Now you can see why we built this way. This is the progress after Day 1 of construction:
Day 2 was spent mainly on adding the siding and completing the frame for the run. I was in charge of wire for the project and got the windows completed. There is nothing as awesome as a rotosaw for cutting that 1/2" wire to ensure the edges are smooth!
We were leaving on vacation the next week and were hoping to be able to finish the coop in time to move the girls in so that our daughter wouldn't have so much work to care for all of them, but didn't get finished (Okay, we may have been a bit optimistic). Then, when we returned, a heat wave hit and we spent the next work weekend building in 100+ degree heat.
This is progress after day 4. I started painting the siding and the Builder worked on trimming in the doors and windows, inside framing for the nest boxes, and framing the run for wire placing.
Putting all that wire up was REALLY hard. I apparently stopped taking progress photos during this time as well - I think because I was trying to keep up with the painting. I used almost 2 gallons of enamel on the inside of the coop and spackled the heck out of every nook and cranny to keep bugs and spiders out. All the trim was painted before use so that made things a bit easier. We also used vinyl flooring on the floor and poop board over the nest boxes. I LOVE that vinyl flooring....You can see the guineas and chooks already love the new run. They inspected everything constantly during construction - oddly enough power tools and air compressors don't scare them at all...
Here are some photos of the inside and nest boxes:
At this point, we still hadn't put the final touches on, but the nest boxes were ready, and the girls started making those happy chicken sounds that mean "I'm gonna lay an egg, backaw!!!!!" and it was Sunday night.......so I bought some fake wooden eggs and filled the boxes up with shavings. We came home from work on Monday to two beautiful brown eggs - laid in the new coop nest boxes! Unbelievable. I still can't get over how awesome it is to come home to find eggs every night. The white one is the "sample egg".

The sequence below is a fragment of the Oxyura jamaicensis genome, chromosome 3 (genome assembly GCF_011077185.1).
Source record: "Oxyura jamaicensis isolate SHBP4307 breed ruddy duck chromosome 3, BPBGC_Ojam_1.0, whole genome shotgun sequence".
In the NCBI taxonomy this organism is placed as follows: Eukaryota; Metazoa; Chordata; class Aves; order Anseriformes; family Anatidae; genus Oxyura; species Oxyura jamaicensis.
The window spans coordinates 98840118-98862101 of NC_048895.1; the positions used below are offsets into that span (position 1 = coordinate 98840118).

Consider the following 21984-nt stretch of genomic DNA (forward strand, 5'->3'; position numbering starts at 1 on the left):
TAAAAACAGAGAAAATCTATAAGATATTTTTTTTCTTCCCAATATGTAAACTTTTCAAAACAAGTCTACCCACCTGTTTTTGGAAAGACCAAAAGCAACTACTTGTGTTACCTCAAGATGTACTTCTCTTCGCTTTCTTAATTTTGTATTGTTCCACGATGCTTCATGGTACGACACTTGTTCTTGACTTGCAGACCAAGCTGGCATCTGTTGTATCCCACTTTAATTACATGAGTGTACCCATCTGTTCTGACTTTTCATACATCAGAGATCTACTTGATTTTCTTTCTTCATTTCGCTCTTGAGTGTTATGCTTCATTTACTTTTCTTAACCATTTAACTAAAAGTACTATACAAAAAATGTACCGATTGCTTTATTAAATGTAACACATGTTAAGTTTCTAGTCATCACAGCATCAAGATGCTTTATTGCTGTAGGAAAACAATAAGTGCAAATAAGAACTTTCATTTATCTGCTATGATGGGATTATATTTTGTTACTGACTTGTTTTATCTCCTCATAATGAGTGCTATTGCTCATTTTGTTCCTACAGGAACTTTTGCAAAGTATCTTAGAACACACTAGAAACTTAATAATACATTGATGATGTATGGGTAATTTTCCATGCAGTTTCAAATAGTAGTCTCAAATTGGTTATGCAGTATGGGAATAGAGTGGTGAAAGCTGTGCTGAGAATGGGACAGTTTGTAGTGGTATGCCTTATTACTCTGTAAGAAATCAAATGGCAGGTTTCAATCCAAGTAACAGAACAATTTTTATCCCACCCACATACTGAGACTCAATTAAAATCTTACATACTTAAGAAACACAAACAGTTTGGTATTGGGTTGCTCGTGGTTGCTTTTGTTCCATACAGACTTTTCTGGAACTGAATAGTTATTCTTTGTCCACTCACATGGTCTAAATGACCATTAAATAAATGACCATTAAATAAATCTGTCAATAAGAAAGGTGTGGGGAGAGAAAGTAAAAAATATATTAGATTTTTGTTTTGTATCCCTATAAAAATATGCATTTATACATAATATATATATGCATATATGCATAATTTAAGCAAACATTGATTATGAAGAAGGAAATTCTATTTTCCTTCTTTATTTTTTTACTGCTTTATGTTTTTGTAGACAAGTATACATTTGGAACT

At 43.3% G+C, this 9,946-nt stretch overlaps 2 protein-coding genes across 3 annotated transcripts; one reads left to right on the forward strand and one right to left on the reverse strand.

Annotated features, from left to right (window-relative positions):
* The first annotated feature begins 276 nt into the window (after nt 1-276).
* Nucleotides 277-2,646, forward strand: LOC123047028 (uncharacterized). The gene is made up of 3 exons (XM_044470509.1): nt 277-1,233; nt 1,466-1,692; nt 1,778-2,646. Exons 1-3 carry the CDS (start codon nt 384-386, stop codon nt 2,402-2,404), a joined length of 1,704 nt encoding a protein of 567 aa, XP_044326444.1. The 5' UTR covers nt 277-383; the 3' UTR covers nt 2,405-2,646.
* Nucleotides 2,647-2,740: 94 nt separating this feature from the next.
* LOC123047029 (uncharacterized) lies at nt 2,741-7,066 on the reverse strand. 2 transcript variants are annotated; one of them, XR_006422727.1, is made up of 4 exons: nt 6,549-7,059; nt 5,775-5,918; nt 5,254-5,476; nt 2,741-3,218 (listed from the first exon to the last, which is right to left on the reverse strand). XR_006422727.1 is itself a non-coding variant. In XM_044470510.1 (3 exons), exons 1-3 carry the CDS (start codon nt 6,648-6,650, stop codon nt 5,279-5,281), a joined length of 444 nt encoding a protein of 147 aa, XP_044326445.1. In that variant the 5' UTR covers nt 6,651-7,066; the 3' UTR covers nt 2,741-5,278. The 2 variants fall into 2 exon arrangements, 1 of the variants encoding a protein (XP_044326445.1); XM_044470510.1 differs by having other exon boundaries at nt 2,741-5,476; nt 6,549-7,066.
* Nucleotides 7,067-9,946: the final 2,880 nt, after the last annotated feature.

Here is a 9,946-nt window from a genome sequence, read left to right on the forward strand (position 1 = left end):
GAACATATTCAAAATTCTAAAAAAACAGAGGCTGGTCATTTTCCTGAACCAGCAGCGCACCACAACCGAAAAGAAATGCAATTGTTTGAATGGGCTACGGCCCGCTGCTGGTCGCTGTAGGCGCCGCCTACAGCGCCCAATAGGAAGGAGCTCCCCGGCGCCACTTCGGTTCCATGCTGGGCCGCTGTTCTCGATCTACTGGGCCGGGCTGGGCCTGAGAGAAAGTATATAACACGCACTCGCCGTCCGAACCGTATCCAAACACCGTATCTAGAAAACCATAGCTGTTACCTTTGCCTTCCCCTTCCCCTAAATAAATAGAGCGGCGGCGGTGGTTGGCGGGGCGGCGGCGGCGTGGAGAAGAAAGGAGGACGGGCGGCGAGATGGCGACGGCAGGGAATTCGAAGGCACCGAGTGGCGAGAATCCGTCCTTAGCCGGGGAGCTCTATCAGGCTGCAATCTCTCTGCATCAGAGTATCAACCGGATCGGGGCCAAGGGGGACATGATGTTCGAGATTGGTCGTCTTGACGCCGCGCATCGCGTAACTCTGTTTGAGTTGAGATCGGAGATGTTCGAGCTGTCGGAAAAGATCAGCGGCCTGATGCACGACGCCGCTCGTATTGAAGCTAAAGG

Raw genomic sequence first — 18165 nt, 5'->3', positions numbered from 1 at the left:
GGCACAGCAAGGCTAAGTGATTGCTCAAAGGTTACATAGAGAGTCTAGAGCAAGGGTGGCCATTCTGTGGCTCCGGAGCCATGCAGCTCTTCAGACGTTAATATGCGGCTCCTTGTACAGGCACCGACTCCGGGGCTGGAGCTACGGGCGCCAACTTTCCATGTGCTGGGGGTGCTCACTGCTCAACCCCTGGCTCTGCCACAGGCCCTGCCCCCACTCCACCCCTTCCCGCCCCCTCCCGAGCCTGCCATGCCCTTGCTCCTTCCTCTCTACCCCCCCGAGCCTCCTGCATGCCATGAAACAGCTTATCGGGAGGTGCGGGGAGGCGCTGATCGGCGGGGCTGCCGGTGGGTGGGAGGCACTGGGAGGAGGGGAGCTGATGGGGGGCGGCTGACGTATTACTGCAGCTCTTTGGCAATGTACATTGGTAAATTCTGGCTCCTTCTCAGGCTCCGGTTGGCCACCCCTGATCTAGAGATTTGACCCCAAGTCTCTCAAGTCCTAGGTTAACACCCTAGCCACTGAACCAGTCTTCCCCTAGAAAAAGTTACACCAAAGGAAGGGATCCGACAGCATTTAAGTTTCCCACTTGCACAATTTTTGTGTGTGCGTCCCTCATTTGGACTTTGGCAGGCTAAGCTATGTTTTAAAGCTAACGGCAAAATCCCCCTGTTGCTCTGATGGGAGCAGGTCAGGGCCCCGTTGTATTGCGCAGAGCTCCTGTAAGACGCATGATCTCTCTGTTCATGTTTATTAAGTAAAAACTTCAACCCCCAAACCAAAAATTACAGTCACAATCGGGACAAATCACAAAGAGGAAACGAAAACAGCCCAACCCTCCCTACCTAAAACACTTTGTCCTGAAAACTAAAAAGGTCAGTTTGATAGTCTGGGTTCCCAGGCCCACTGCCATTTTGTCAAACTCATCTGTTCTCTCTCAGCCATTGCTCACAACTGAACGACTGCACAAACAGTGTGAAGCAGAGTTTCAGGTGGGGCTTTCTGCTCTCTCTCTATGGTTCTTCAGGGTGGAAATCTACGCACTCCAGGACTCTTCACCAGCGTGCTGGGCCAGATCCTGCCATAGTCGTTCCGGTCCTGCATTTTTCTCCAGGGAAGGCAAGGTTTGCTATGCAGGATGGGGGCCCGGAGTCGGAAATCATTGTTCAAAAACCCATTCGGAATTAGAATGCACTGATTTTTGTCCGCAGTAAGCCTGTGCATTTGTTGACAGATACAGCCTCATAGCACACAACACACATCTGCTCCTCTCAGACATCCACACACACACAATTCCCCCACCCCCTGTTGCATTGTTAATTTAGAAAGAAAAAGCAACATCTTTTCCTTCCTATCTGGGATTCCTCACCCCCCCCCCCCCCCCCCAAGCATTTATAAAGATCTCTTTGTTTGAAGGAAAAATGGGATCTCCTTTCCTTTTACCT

Here's a photo of the chicken door. We're thinkinig of adding some kind of catch/lock to ensure it can't be opened by critters.
And here's yet another inspection...
And here are the final photos:
It's been too hot to keep all the girls and guineas cooped up to get them used to roosting here, but they do spend a lot of their time inside the run and they lay almost all of their eggs in the new coop. I find an occasional egg in the nest box of the original coop. We are up to four eggs a day - the big girls just turned 5 months old and I know at least four of them are laying. The coop ended up taking about 4 weekends and a couple extra days to build which I think is still pretty fast - and right now there isn't anything I would change. It was really nice to be able to design as we went - I was constantly checking the BYC for recommendations on spacing and materials. In the end, I think it makes sense to build whatever coop work best for you own situation. I couldn't be happier with ours.
As you can see, we are using a large hanging steel feeder that seems to be working out really well and will allow us to leave for a day or two. I am still not happy with the waterer. I have some of those water nipples and am going to experiment with those. So tired of hauling water and washing water dishes every couple days. I have been cleaning the little coop every couple days using a cat scoop and that keeps everything clean and not smelly. All the poo is composted with garden waste. You can see my composters in the photo above.
I really can't say enough about my husband. He built the shed you see in the photos for me so I could sit on my covered porch with a glass of wine and enjoy my gardens....So now I sit in what I call "the Happy Place":
and watch my chickens and guineas, with a glass of wine. It is one of the most peaceful and enjoyable activities I can think of and I am sure that it is saving me thousands of dollars in therapy costs! I hope you've enjoyed our story and hope you enjoy your fowl as much as we do.